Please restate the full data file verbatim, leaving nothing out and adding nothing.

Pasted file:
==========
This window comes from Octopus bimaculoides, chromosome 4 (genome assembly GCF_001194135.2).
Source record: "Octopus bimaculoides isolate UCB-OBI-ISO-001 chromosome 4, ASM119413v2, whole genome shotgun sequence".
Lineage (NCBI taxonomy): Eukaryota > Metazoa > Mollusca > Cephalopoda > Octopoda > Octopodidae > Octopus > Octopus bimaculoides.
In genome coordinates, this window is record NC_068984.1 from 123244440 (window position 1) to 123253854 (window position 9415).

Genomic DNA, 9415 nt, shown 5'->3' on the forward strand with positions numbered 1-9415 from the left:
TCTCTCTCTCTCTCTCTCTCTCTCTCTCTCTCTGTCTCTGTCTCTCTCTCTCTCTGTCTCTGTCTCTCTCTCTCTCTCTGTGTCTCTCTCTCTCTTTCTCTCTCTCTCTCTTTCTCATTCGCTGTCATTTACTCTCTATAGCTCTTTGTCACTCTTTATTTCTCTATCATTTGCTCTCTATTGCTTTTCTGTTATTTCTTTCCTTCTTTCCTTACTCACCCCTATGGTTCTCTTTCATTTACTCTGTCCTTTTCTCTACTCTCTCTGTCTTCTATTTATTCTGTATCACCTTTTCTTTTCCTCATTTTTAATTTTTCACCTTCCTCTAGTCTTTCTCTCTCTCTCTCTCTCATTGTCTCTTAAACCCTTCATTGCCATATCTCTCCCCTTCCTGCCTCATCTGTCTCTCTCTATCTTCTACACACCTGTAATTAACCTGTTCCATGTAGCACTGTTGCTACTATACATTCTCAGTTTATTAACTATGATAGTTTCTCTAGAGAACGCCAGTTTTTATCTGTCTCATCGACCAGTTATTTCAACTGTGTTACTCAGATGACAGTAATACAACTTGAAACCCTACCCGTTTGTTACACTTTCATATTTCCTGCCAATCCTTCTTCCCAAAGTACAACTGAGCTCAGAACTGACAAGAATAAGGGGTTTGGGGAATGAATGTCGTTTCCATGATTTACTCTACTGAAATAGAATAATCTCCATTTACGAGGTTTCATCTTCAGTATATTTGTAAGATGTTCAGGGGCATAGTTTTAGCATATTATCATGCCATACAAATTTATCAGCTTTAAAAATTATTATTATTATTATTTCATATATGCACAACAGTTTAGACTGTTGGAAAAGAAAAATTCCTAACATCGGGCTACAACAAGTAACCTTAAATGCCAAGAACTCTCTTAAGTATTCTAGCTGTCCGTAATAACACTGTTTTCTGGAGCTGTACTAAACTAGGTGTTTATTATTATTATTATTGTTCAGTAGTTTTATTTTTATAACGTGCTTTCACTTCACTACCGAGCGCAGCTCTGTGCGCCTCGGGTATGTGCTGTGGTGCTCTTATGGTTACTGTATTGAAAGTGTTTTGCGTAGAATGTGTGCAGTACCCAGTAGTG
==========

This window comes from Octopus bimaculoides, chromosome 4 (genome assembly GCF_001194135.2).
Source record: "Octopus bimaculoides isolate UCB-OBI-ISO-001 chromosome 4, ASM119413v2, whole genome shotgun sequence".
Lineage (NCBI taxonomy): Eukaryota > Metazoa > Mollusca > Cephalopoda > Octopoda > Octopodidae > Octopus > Octopus bimaculoides.
In genome coordinates, this window is record NC_068984.1 from 123244440 (window position 1) to 123253854 (window position 9415).

Genomic DNA, 9415 nt, shown 5'->3' on the forward strand with positions numbered 1-9415 from the left:
TCTCTCTCTCTCTCTCTCTCTCTCTCTCTCTCTGTCTCTGTCTCTCTCTCTCTCTGTCTCTGTCTCTCTCTCTCTCTCTGTGTCTCTCTCTCTCTTTCTCTCTCTCTCTCTTTCTCATTCGCTGTCATTTACTCTCTATAGCTCTTTGTCACTCTTTATTTCTCTATCATTTGCTCTCTATTGCTTTTCTGTTATTTCTTTCCTTCTTTCCTTACTCACCCCTATGGTTCTCTTTCATTTACTCTGTCCTTTTCTCTACTCTCTCTGTCTTCTATTTATTCTGTATCACCTTTTCTTTTCCTCATTTTTAATTTTTCACCTTCCTCTAGTCTTTCTCTCTCTCTCTCTCTCATTGTCTCTTAAACCCTTCATTGCCATATCTCTCCCCTTCCTGCCTCATCTGTCTCTCTCTATCTTCTACACACCTGTAATTAACCTGTTCCATGTAGCACTGTTGCTACTATACATTCTCAGTTTATTAACTATGATAGTTTCTCTAGAGAACGCCAGTTTTTATCTGTCTCATCGACCAGTTATTTCAACTGTGTTACTCAGATGACAGTAATACAACTTGAAACCCTACCCGTTTGTTACACTTTCATATTTCCTGCCAATCCTTCTTCCCAAAGTACAACTGAGCTCAGAACTGACAAGAATAAGGGGTTTGGGGAATGAATGTCGTTTCCATGATTTACTCTACTGAAATAGAATAATCTCCATTTACGAGGTTTCATCTTCAGTATATTTGTAAGATGTTCAGGGGCATAGTTTTAGCATATTATCATGCCATACAAATTTATCAGCTTTAAAAATTATTATTATTATTATTTCATATATGCACAACAGTTTAGACTGTTGGAAAAGAAAAATTCCTAACATCGGGCTACAACAAGTAACCTTAAATGCCAAGAACTCTCTTAAGTATTCTAGCTGTCCGTAATAACACTGTTTTCTGGAGCTGTACTAAACTAGGTGTTTATTATTATTATTATTGTTCAGTAGTTTTATTTTTATAACGTGCTTTCACTTCACTACCGAGCGCAGCTCTGTGCGCCTCGGGTATGTGCTGTGGTGCTCTTATGGTTACTGTATTGAAAGTGTTTTGCGTAGAATGTGTGCAGTACCCAGTAGTG